The results of this study suggest that mediators should be aware of the divergence of conflict perceptions between conflict parties because it may affect the course and outcomes of a case. Moreover, both mediators and policy makers should realize that a mere intake session already can be beneficial for the outcomes of the intervention.

Citation
Ufkes E. G., Giebels, E., Otten, S., & Van der Zee, K. I. (2012). The effect of stereotype content on anger versus contempt in “day-to-day” conflicts.  International Journal of Conflict Management, 23, 290-306. doi:10.1108/10444061211248985

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The Effect of Stereotype Content on Anger versus Contempt in “Day-to-Day” Conflicts

Depending on how involved parties appraise day-to-day conflicts, they either may feel angry or contemptuous toward the other party, which, in turn, may result in stronger confronting or avoiding intentions. In this paper we investigated how the content of stereotypes associated with the group to which an outgroup perpetrator belongs affects appraisals, emotions, and behavior. In two experiments, we demonstrated that stereotyping an outgroup as less warm resulted in increased feelings of anger, and tendencies to react forcefully toward an outgroup party in a conflict. Specifically, this effect of low stereotype warmth was explained by increased appraisals of negative intentions. Stereotyping an outgroup as less competent in the same situation elicited increased feelings of contempt, and tendencies to avoid an outgroup party in a conflict. This effect of stereotype incompetence was due to decreased appraisals of control over the other party.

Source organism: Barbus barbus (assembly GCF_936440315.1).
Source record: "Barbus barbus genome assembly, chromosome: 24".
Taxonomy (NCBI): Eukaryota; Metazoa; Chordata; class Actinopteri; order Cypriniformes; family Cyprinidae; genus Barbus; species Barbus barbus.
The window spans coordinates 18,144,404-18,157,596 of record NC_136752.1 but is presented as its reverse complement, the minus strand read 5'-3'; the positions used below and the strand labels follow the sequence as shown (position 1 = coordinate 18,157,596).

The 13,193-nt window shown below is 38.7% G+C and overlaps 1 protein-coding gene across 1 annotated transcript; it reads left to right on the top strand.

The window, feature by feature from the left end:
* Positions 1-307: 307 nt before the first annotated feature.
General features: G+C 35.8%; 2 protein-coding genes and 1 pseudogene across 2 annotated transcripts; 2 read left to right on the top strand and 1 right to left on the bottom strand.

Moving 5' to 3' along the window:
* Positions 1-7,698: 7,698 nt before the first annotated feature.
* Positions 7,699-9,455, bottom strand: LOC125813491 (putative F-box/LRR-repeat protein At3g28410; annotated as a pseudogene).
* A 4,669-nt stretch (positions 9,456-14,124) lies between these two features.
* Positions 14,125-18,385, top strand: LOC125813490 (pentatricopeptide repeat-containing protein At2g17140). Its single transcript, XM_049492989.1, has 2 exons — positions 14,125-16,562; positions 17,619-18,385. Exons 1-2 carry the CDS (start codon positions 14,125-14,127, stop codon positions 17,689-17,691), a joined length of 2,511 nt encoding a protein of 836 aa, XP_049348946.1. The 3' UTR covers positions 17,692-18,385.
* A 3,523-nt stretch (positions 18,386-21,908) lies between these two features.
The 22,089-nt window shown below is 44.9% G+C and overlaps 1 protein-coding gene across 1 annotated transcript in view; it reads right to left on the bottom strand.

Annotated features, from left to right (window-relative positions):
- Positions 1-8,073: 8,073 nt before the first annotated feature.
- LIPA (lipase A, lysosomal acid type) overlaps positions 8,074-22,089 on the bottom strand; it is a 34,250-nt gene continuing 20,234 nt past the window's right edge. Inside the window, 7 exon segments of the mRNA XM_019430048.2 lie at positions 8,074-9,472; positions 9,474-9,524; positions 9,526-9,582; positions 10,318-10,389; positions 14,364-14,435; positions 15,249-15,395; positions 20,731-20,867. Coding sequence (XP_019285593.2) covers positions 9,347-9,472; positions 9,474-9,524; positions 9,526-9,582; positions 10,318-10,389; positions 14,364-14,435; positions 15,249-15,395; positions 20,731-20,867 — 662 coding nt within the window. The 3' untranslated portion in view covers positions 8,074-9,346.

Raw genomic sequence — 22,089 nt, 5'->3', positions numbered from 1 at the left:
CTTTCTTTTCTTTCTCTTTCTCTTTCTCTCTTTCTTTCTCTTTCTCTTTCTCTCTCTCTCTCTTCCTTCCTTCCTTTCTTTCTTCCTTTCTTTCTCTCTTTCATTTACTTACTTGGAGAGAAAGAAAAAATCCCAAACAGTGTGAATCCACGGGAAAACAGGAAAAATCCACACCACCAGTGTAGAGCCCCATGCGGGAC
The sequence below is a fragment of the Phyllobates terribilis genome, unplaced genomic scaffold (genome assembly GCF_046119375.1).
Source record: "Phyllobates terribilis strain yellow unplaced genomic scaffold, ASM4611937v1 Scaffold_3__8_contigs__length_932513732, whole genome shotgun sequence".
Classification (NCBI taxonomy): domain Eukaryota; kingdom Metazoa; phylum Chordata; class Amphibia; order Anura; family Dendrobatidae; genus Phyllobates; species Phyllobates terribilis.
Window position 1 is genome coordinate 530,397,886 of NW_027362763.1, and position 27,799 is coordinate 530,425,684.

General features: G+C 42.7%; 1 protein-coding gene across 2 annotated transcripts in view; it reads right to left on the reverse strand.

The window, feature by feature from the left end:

Citation
Ufkes E. G., Otten, S., Van der Zee, K. I., Giebels, E., & Dovidio, J. F.  (2011). The effect of stereotype content on anger versus contempt in “day-to-day” conflicts. Group Processes & Intergroup Relations, 15, 55 – 72. doi:10.1177/1368430211417832.

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Neighborhood Conflicts: the Role of Social Categorization

A major problem in many deteriorated neighborhoods is the high level of social conflict. In a field study, we investigated the effect of social categorization upon negative emotions and behavioral intentions of residents in conflict situations. First, we assessed whether the black sheep effect would apply to neighborhood conflicts. We found that, both native-Dutch and Turkish residents (N = 529) reported more negative emotions towards an ingroup rather than an outgroup antagonist in a conflict situation. In addition we found that, when confronted with an outgroup antagonist, stereotype negativity related to more negative emotions and behavioral intentions. We conclude that, being in conflict with a member of another group does not necessarily enhance changes for escalation—negative stereotypes, however, do.

Citation
Ufkes E. G., Otten, S., Van der Zee, K. I., & Giebels, E. (2012). Neighborhood conflicts: The role of social categorization. International Journal of Conflict Management, 3, 290-306. doi:10.1108/10444061211248985